Dar es Salaam — The listing of the Vodacom Tanzania PLC to the Dar es Salaam Stock Exchange, which had been scheduled for June 12, has been further delayed, causing anxiety to some of the investors who had bought shares during the Initial Public Offering.
The IPO ended on May 11 and subsequent listing on the Dar es Salaam Stock Exchange (DSE) and Vodacom was supposed to be trading at the bourse by now.
"It's been too silent since the IPO ended. As an investor, I need to know what is going on but neither the company nor the regulator is updating us about the progress," said one of the investors who refused to be named here.
The company said, however, it was just awaiting regulatory approval to go ahead with listing.
"We are awaiting Capital Markets and Securities Authority's approval of the final register and eventual listing of Vodacom shares on the DSE. We look forward to welcome our new shareholders to the Vodacom family," said Vodacom managing director Mr Ian Ferrao in response to queries from The Citizen.
Orbit Securities, a lead transaction advisor for the Sh476 billion IPO, echoed Vodacom's sentiments saying it is still awaiting approval of the share register from the CMSA.
"Things are going on well and investors should not worry at all. It will be ready soon," said Juventus Simon, Orbit Securities general manager.
CMSA was not available for comment on the progress.
More than 40,000 Tanzanians bought shares in the initial public offering, Vodacom said at the close of the deal.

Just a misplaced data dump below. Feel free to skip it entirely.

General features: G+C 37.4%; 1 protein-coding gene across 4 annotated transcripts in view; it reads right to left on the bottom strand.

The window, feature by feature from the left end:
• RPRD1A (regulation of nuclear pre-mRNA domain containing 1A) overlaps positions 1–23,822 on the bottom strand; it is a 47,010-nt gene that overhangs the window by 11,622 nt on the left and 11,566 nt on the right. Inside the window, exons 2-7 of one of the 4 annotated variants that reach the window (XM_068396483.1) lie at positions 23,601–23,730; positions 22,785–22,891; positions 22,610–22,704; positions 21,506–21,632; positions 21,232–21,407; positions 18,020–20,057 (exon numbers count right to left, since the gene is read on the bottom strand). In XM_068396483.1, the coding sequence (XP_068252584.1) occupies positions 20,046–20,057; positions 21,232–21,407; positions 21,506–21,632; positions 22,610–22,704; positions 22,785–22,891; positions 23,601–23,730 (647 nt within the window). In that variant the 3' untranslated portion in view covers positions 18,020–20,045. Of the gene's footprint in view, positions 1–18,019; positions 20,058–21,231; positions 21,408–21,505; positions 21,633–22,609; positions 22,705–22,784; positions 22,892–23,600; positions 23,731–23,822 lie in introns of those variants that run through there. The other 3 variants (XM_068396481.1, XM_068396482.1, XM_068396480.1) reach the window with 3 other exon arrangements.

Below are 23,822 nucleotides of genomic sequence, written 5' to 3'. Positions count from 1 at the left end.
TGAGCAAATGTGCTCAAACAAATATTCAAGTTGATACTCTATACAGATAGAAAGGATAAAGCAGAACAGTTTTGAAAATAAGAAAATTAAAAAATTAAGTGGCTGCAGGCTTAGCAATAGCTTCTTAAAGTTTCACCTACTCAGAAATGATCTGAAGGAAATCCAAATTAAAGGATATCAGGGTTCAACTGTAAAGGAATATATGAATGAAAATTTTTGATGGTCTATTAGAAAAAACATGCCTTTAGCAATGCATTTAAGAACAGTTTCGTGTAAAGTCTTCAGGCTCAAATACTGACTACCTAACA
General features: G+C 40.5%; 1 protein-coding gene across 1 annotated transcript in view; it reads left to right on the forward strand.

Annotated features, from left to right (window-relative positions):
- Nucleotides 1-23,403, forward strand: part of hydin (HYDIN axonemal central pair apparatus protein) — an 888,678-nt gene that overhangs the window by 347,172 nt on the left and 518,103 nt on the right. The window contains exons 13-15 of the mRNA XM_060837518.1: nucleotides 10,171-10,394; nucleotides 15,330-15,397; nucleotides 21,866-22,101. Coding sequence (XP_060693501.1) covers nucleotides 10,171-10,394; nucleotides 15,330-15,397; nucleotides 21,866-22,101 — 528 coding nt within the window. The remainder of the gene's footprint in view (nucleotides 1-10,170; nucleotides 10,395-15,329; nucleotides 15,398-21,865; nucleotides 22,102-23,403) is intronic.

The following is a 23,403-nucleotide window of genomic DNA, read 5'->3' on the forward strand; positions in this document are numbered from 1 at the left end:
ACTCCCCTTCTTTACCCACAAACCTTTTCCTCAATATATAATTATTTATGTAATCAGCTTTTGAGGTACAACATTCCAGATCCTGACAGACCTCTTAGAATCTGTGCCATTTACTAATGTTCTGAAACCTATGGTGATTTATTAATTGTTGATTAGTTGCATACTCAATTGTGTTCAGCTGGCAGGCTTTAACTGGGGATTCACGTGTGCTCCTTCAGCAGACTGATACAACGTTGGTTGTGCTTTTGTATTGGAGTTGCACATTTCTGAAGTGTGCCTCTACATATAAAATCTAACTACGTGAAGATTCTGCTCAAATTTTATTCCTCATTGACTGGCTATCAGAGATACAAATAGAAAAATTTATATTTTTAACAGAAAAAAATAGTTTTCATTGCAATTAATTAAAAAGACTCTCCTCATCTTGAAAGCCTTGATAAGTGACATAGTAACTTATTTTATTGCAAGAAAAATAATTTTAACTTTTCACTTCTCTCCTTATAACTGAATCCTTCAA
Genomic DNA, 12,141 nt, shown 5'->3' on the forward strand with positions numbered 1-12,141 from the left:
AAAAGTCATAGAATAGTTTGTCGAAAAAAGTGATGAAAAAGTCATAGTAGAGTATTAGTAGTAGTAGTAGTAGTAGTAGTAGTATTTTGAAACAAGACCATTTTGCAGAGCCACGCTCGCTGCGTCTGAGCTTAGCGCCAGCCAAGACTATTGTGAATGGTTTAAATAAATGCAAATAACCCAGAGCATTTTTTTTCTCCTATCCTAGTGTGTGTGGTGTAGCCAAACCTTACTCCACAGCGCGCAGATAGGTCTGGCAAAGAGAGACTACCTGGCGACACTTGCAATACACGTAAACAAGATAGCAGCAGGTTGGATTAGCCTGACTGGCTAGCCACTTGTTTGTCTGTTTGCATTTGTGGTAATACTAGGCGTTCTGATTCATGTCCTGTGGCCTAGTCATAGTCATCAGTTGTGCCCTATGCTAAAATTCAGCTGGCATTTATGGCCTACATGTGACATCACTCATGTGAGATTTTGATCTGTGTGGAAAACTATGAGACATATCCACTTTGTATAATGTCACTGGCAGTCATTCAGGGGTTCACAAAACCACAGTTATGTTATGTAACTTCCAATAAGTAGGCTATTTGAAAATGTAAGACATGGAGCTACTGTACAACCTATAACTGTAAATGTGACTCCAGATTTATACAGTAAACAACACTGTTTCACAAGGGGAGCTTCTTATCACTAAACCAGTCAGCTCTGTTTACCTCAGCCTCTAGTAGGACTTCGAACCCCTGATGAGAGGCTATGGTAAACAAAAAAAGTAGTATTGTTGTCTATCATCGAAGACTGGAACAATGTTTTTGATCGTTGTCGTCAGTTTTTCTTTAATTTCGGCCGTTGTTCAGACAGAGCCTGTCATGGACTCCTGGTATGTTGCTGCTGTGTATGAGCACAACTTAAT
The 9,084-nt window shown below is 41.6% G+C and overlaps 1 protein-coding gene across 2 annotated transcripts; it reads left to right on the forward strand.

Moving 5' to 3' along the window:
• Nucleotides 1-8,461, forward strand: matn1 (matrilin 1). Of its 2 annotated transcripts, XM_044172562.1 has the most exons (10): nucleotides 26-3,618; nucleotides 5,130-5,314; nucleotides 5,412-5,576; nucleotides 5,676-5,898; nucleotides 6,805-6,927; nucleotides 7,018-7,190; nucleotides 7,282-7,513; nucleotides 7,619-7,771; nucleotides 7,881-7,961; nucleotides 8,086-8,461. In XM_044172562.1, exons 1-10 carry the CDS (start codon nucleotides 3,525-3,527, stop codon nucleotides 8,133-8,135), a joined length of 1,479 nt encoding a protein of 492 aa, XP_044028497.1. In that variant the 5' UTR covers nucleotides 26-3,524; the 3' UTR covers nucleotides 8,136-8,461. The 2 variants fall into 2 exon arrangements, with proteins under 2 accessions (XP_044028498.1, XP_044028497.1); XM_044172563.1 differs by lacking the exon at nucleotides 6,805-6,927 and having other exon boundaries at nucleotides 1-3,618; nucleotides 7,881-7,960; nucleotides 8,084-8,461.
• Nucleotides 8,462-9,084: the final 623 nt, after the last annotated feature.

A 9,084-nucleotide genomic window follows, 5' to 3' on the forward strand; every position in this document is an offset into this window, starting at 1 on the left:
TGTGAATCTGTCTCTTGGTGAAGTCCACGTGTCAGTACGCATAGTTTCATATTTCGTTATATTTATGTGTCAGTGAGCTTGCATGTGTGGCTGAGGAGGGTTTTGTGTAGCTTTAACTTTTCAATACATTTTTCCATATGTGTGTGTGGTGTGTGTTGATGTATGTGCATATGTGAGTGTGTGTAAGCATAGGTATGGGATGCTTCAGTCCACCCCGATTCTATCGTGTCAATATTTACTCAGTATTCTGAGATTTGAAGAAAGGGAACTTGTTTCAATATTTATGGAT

Shares sold through the Vodacom Tanzania IPO were first due to be listed on May 16, but this was postponed to June 12 following a three-week extension of the offer.
The Vodacom Tanzania IPO, priced at Sh850 per share, is billed the largest public offering in in the history of IPOs, giving its handlers a headache.
"Due to the sheer volume of applications and the size of the Vodacom Tanzania IPO, it has taken slightly longer than initially anticipated to ensure all applications could be processed and to ensure the creation of new central securities depository (CSD) account numbers for the many first-time investors in the DSE," the telco said in a statement.
National Bank of Commerce, the receiving bank for the offer, struggled to reconcile funds received from multiple stock brokers and investment banks, Vodacom said.
Tanzania's eight telcoms are racing to comply with a new law passed in June last year which demands that all domestic mobile telephone providers issue at least 25 per cent of their shares on the Dar-es-Salaam Stock Exchange.
Vodacom is Tanzania's market leader controlling 31 per cent of the market share by the end of 2016.